This week the city of Jesus Maria announced a limit of one dog per apartment and 2 dogs per house. People are outraged.
It's easy to understand the outrage of the people, and it's also easy (for me) to understand the city's position on limiting the number of dogs per household. There is a $250 fine for those discovered to have more than the allowed number of dogs.
I know most people here love their dogs. Many depend on their dogs for company. But they also have a terrible habit of putting the dogs out when they go to work, to the store, or go visiting for the day. I understand that, too. When I lived in the US, I always put my dogs outside when I went to work. An unsupervised dog in the house can become bored and develop irritating, destructive, and disruptive habits if left alone for hours. But the difference is that I had a fenced back yard for my dogs to play in while I was working. (For the record, Celeste has a comfy crate that she spends her unsupervised time in, with chew toys and her favorite fuzzy sleeping toys.) Few people here have a yard or garden that the dog can spend time in, so they turn the dog out into the street for the day. The consequence is that dogs are often lost, hit by cars, or taken in by other people. This leads to loud and long complaints by the owner who feels that he has been wronged. It also leads to huge mobs of dogs roaming the streets, getting into fights, and causing mischief, and loads of unwanted puppies (neutering is not a common practice here in Peru.) People all over the city complain that they can't live in peace because of the noise of barking dogs in the street.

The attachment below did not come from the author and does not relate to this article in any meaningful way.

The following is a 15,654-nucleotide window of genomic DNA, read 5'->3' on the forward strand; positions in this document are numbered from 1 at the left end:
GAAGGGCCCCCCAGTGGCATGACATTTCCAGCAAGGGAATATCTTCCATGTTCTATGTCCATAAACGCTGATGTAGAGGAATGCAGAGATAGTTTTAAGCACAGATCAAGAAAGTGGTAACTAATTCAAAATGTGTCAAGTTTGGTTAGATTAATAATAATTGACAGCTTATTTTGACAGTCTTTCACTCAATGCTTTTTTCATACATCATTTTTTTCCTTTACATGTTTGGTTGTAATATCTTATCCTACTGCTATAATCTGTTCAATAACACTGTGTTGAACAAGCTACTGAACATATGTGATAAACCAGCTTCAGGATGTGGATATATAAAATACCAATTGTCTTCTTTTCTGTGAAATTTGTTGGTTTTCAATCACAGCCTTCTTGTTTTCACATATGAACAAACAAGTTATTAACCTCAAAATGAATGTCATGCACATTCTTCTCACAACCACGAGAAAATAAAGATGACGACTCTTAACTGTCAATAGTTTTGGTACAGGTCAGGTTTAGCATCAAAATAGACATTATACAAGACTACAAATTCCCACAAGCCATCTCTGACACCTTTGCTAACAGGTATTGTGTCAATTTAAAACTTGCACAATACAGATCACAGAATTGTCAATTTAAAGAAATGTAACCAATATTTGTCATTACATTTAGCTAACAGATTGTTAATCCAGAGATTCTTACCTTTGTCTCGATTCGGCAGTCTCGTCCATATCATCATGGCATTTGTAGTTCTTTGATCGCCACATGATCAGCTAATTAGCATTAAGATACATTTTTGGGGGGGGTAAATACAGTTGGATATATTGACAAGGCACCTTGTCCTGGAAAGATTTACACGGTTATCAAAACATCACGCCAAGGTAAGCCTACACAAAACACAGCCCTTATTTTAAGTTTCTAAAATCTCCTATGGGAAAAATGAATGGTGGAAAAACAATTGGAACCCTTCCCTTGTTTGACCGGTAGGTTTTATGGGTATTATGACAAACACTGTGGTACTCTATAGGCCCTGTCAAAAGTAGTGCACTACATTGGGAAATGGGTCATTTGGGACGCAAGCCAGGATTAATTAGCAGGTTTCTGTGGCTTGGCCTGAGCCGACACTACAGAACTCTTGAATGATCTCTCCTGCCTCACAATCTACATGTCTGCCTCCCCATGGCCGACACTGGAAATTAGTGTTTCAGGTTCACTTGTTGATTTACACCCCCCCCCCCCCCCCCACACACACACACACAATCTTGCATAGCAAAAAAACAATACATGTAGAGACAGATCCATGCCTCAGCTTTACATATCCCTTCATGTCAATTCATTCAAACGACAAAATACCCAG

Now there are long and loud complaints about the limitations being set by the city.
I sympathize with both sides. I know it will be heart wrenching to have to choose which dog to keep and which dog or dogs to get rid of. Some people have an amazing number of dogs...8, 10, or 12 dogs in their homes. I also know that the courts are filled with disgruntled dog owners who have turned their dogs out into the street for the day and discovered that the neighbors have "stolen" them and won't give them back. However, it is not uncommon to see sick and dying dogs in the streets, and I often think that if their owners cared one iota, the poor things would be home, at least in a familiar place instead of lying alone on the sidewalk.
Most of all, I sympathize with the dogs. I suspect many people will simply solve their problem of too many dogs by turning the excess dogs into the street. I imagine there will be a dog pound in Jesus Maria's not too distant future.